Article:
A faction of the Pakistani militant group Lashkar-e-Jhangvi (LeJ) cooperated with terror group ISIS this week in an attack on a police college that killed at least 63 people, the group’s spokesman told Reuters on Wednesday.
The confirmation of a link between the two groups will stoke fears that ISIS, based in Syria and Iraq, is building a presence in Pakistan.
ISIS ultra-hardliners claimed responsibility for Monday’s attack in the city of Quetta and released photographs of the purported gunmen who killed cadets during a raid that lasted nearly five hours.
Pakistani authorities, who in September said they had crushed ISIS’ efforts to enter Pakistan, pinned the blame on Al-Alami, a faction of LeJ.
Al-Alami spokesman Ali bin Sufyan told Reuters by instant message: “We have no direct link with ISIS, but we have done this attack together.”
He declined to give specifics, saying only: “We will provide help to anyone who asks against Pakistani security forces, and we will also accept help for this.”
General Sher Afgun, a senior military commander in Baluchistan, told media that intercepted calls suggested the gunmen had received orders from across the border in Afghanistan.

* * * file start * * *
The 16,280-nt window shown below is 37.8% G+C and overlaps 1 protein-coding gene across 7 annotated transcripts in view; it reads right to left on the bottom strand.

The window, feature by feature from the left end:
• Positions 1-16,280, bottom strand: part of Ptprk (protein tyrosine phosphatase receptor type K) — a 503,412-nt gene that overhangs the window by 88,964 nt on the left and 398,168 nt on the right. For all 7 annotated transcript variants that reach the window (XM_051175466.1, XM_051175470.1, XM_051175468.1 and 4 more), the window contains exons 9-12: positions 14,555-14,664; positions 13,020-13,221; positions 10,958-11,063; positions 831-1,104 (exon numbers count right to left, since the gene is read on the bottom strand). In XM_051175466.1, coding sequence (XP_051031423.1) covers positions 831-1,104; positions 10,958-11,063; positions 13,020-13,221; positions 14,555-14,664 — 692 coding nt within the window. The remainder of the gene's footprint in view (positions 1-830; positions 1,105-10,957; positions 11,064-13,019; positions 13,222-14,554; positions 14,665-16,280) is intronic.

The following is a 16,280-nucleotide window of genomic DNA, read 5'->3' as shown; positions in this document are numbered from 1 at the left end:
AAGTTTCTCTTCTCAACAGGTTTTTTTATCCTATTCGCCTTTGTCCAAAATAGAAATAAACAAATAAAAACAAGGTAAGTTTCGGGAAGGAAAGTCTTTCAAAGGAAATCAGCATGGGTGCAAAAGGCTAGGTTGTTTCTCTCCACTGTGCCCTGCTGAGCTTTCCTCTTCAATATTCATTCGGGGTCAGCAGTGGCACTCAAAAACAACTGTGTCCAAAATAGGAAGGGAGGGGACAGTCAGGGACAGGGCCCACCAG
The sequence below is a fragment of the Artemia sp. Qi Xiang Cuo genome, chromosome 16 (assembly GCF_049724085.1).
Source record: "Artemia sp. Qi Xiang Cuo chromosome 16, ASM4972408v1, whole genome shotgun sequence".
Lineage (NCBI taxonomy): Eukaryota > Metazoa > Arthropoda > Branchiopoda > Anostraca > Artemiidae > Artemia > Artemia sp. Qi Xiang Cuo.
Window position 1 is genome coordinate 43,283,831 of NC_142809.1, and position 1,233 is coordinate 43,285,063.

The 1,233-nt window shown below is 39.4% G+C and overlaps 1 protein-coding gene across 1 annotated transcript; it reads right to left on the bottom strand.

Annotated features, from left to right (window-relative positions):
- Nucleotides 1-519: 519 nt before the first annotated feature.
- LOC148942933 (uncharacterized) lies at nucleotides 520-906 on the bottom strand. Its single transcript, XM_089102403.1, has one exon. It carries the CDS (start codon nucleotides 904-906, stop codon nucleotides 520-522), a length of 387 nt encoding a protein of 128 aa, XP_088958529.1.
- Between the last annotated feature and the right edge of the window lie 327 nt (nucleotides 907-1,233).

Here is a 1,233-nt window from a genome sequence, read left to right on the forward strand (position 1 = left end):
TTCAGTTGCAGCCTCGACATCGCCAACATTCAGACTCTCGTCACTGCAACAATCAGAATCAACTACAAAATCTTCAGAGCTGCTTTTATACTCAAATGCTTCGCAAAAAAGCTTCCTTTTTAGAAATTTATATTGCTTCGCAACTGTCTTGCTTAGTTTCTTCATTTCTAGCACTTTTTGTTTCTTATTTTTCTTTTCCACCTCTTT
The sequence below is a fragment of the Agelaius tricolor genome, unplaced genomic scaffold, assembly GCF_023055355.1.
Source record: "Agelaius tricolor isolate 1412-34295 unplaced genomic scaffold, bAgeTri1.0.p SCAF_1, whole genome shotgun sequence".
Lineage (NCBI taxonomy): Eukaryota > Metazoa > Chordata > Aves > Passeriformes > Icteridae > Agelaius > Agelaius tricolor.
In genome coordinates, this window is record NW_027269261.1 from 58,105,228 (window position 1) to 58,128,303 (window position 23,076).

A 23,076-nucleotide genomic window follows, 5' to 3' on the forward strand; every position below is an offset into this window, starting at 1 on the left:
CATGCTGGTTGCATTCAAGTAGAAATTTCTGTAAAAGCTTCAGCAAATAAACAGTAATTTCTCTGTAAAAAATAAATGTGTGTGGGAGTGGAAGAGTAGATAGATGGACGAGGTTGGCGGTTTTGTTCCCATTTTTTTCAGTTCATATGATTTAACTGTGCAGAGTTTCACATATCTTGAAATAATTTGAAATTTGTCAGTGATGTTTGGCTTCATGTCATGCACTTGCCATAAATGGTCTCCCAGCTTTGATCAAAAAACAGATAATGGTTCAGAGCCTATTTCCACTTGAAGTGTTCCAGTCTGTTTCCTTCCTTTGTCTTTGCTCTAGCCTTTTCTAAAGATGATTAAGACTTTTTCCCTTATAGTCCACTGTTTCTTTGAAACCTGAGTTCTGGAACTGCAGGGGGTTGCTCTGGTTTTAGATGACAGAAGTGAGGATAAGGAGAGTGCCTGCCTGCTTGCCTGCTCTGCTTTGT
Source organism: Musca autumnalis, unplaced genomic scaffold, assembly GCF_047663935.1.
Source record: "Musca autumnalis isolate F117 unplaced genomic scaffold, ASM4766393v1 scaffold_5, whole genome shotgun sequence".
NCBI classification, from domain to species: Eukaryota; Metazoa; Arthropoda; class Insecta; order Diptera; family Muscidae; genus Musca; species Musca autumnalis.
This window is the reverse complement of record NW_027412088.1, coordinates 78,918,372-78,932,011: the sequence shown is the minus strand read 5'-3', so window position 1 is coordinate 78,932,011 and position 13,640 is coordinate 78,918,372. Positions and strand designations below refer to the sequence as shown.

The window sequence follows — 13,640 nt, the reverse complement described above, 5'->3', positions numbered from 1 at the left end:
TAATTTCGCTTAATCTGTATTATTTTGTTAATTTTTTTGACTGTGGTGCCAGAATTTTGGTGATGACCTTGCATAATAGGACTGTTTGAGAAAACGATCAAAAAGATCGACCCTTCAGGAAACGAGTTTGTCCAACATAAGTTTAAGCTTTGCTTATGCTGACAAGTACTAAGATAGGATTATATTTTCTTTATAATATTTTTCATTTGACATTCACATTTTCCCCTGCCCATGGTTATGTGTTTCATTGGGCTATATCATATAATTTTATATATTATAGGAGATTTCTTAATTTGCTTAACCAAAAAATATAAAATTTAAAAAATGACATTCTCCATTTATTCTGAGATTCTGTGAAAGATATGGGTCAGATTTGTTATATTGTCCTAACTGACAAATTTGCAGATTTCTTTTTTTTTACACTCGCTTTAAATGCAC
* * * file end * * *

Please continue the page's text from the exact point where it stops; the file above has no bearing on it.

Afghan officials have consistently denied sheltering anti-Pakistan militants, but the border is not fully under government control.
The Quetta attack has also reignited a debate in Pakistan about the need for authorities to target all militant groups, not only those who are actively fighting against the state.
Pakistan has for its part been accused of harboring leaders of the Afghan Taliban in Quetta as well as several militant groups opposed to the Indian government, something Islamabad denies.
Critics say that, by not stamping out radical groups and their ideologies, Pakistan is making itself a recruiting ground for extremist militants.